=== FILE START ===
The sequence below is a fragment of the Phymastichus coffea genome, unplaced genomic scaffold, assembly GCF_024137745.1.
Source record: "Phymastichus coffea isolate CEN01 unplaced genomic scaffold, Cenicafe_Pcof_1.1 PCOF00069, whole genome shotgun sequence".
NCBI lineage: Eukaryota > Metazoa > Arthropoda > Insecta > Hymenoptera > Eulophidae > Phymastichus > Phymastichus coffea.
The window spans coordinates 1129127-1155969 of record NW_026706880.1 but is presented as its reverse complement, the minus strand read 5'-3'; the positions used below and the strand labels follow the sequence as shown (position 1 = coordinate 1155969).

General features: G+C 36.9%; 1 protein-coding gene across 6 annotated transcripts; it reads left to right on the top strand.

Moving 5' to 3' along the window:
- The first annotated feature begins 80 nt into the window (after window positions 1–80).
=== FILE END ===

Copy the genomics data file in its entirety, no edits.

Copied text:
The sequence below is a fragment of the Phymastichus coffea genome, unplaced genomic scaffold, assembly GCF_024137745.1.
Source record: "Phymastichus coffea isolate CEN01 unplaced genomic scaffold, Cenicafe_Pcof_1.1 PCOF00069, whole genome shotgun sequence".
NCBI lineage: Eukaryota > Metazoa > Arthropoda > Insecta > Hymenoptera > Eulophidae > Phymastichus > Phymastichus coffea.
The window spans coordinates 1129127-1155969 of record NW_026706880.1 but is presented as its reverse complement, the minus strand read 5'-3'; the positions used below and the strand labels follow the sequence as shown (position 1 = coordinate 1155969).

General features: G+C 36.9%; 1 protein-coding gene across 6 annotated transcripts; it reads left to right on the top strand.

Moving 5' to 3' along the window:
- The first annotated feature begins 80 nt into the window (after window positions 1–80).